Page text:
The countdown hits 40 seconds.
I squirt a drop of smog from the syringe and line the needle up against the vein.
“When you missed last time,” Hax yells, “Were you talking to yourself or the rea—”
The countdown hits 36.72 seconds.
I shove the plunger home.
All the smog—16ml of it—starts to hit my veins at 35.71 seconds.
A hundredth of a second off.
IG space kicks in and I feel my body slump in the chair. Hax and Peli would protect my body if passengers tried to hijack us. Which they sometimes did if assassins or zealots wanted specific people dead in a situation that could have been a piloting accident.
My five senses plus the three dimensions vanish from my perception. I can’t remember or feel shit…
Two point seven five hours.
The distance touches my fourth and fifth dimensional senses in place of the sense of depth perception and physical space occupation I normally enjoy while awake. Rather than feeling I’m occupying the space of a chair and a ship and a body, my organs are the Freya’s second-by-second movement possibility. Momentum, my feet and legs. Mass, my body. Kinetic energy, my hands and arms.
My thoughts are the knowledge I could jump a light year and land gauging the momentum to make a second and a third light year jump in moments.
This time, IG space was a platformer rather than an FPS shooter.
I gauge the first jump and leap toward our destination.
Landed easily. Two point two-five hours.
I measure another jump and the mass lands on the time just right. One point five hours.
Time wobbles beneath my mass.
Damn hundredth of a second. Got to hit all my landings or the momentum will carry the Macrophage way past Freya.
With no choice but to leap again before my momentum carries me off, I leap without perceiving the next landing.
Instinct guides me to land without losing momentum or kinetic energy. One hour.
More wobbles. No time to even think about the next landing.
Another leap, another landing. Thirty minutes.
The time I’d landed on vanishes beneath me. Nothing to leap off of. Shit. We’re stuck a light year short of Freya. Could be we’ll hit anything. Six months pay or a thousand people screwed. Or both—
Wait! I twist the kinetic energy of my "hands" and "arms" beneath me and leap using it.
I’ve landed with the exact momentum needed to kick us out of IG. I made all my landings, and losing the kinetic energy won’t matter when it comes time for Hax to pilot next. He’ll get his own kinetic energy when he gets smogged up on our next trip. Once he hits the fourth and fifth dimensions, he might gripe at me that I didn’t leave him any. Eh, he’ll forget again once he drops out of IG.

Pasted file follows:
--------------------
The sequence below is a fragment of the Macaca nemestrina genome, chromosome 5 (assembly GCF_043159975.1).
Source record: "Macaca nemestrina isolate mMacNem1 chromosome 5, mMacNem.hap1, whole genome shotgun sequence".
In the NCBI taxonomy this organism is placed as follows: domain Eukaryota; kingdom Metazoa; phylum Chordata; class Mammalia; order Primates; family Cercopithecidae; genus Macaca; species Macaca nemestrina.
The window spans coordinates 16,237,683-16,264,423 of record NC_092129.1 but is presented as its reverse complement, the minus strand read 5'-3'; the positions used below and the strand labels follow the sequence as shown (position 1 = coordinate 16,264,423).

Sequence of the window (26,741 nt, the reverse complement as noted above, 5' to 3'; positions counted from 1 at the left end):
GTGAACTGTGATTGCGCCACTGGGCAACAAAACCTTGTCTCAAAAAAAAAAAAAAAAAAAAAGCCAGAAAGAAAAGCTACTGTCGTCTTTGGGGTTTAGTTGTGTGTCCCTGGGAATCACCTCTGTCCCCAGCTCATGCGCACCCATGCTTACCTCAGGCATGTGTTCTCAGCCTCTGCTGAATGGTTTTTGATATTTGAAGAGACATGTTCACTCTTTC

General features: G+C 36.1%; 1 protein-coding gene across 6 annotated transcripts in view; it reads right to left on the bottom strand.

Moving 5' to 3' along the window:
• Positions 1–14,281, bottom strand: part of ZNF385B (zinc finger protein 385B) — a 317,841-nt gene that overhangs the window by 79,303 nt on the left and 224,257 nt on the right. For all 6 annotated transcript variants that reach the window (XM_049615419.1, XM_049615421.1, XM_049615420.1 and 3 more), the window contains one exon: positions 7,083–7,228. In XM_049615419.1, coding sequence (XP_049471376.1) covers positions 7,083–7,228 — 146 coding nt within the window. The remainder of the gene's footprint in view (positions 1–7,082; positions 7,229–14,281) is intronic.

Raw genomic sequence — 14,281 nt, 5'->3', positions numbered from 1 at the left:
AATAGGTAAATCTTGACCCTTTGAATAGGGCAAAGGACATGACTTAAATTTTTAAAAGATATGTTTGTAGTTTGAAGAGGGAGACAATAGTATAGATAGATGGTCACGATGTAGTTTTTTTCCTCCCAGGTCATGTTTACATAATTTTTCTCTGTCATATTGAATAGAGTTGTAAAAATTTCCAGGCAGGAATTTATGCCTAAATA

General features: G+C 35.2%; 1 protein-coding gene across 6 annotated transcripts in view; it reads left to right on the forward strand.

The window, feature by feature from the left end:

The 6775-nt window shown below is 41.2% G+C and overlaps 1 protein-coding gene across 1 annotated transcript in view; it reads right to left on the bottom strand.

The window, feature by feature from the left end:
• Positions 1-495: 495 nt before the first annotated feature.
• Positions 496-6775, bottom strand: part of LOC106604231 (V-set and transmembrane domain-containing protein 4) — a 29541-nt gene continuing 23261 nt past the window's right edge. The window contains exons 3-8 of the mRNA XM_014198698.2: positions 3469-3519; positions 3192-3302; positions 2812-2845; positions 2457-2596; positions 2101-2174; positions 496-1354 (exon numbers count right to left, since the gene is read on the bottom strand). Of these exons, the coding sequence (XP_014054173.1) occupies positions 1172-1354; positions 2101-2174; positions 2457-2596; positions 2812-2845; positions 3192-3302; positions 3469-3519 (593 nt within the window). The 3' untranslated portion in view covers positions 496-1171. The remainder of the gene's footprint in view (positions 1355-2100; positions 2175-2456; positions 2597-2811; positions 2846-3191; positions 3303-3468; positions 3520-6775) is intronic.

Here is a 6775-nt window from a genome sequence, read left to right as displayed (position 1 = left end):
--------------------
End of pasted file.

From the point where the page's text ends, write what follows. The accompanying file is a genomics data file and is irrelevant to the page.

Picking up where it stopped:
My eyes open and the first thing I see is your face. Your eyes. Reading this.
I blink. Hax’s mug swims into view. He says, “Thanks for getting us to Freya. Peli and I had your back in the original three dimensions. No craziness to report.”
I squint, trying and failing to remember what the hell I did on the trip.
Hax smiles. “Stop it, Yolina. No pilot remembers their trips on the smog.”
I look up at you and beam like a kid with her first gaming console. “You remember what I did, right? What’re the fourth and fifth dimensions like?”
“Who you talking to, Yolina?”
Smog renders a pilot unconscious, but only in the first 3 dimensions. In the 4th and 5th, they’re awakened and aware of how to move around in those dimensions just like how we humans do in normal space/time. Entangled shuttles can be moved by smog-unconscious pilots. The still-conscious pilots don’t perceive any movement by the ship since they’re not on the smog, but the ship DOES move through space-time, dragging any conscious people and physical objects along with it. Journeys to other solar systems take 2-3hrs, maybe 5-6 for the longest trips.
The downsides? A) No pilot can tell anyone what happens when they’re on the smog. It’s like their brains are only programmed to remember movement/experiences in the original 3 dimensions when they’re awake. They only remember movement/experiences in the 4th and 5th dimensions when they’re on the smog. This means that it’s known HOW shuttles travel to other solar systems in 2-6 hours, but not WHAT happens/what the pilots have to do/go through to get the ships to their destinations. And B) Pilots tend to develop psychoses and need therapists to deal with things like induced schizophrenia from so much piloting. The more pilots are seen to argue with themselves and behave in extreme manic-depressive ways, the more likely they are to blink the ship past the destination or to take the wrong dose size of smog. If the drug doesn’t wear off on the exact time schedule needed, the shuttle can be left in normal space light years short of its destination, or overshoot it.